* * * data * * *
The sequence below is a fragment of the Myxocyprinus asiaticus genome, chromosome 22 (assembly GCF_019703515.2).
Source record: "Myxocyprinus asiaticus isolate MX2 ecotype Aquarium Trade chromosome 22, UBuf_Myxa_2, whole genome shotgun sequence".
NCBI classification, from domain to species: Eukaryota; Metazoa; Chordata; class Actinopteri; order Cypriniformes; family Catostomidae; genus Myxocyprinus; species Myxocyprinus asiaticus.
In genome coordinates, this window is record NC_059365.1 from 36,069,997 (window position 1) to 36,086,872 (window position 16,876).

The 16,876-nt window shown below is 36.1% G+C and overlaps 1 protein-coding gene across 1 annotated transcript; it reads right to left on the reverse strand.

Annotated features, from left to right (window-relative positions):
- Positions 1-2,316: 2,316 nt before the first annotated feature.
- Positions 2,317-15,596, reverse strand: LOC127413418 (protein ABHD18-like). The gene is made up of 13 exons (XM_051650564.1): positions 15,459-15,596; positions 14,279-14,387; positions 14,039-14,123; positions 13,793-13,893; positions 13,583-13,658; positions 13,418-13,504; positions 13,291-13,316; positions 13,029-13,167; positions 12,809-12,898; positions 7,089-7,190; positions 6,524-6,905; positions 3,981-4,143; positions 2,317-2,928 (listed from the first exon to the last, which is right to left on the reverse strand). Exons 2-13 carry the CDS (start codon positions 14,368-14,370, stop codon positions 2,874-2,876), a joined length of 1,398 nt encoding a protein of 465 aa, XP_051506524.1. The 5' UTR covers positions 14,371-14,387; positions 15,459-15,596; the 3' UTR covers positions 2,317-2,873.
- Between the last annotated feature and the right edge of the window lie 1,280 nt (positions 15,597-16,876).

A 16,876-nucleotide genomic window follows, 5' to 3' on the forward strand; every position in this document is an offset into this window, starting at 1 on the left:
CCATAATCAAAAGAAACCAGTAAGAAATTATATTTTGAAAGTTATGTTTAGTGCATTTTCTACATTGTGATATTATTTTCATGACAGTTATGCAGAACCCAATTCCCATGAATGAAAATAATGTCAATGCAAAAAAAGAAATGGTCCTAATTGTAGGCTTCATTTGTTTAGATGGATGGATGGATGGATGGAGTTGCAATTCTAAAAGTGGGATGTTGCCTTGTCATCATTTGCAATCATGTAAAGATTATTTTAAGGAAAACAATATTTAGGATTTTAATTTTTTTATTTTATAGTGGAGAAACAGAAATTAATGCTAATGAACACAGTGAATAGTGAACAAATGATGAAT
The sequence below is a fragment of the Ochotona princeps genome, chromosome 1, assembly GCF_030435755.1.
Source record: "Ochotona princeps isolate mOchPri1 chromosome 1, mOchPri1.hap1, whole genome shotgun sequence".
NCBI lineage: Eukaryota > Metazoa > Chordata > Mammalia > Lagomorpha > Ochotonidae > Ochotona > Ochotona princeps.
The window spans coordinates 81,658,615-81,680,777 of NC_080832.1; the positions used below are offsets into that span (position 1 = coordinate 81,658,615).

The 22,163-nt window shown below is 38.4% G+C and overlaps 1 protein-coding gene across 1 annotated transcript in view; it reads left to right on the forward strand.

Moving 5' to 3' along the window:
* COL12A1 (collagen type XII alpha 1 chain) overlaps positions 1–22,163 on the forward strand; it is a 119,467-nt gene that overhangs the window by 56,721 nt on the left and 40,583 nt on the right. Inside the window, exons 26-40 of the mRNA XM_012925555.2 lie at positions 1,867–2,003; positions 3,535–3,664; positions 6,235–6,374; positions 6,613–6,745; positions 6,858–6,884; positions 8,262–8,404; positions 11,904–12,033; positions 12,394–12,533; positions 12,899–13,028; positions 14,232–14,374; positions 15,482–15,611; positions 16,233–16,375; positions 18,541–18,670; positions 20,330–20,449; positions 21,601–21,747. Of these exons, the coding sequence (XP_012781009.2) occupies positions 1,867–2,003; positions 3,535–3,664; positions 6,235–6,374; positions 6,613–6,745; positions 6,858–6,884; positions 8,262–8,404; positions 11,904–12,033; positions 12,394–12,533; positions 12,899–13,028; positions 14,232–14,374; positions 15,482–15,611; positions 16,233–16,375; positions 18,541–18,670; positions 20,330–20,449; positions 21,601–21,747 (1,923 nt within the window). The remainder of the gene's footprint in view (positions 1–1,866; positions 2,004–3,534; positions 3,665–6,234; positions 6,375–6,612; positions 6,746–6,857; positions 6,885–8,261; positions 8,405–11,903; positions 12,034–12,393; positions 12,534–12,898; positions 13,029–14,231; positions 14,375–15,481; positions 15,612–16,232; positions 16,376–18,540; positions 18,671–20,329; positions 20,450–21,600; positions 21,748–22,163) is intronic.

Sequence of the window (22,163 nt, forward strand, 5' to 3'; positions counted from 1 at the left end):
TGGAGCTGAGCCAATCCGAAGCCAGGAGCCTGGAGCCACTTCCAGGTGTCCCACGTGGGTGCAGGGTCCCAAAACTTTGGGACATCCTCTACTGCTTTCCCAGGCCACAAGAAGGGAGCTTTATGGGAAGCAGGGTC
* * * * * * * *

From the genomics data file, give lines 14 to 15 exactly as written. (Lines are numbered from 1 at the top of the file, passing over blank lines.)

NCBI lineage: Eukaryota > Metazoa > Chordata > Mammalia > Lagomorpha > Ochotonidae > Ochotona > Ochotona princeps.
The window spans coordinates 81,658,615-81,680,777 of NC_080832.1; the positions used below are offsets into that span (position 1 = coordinate 81,658,615).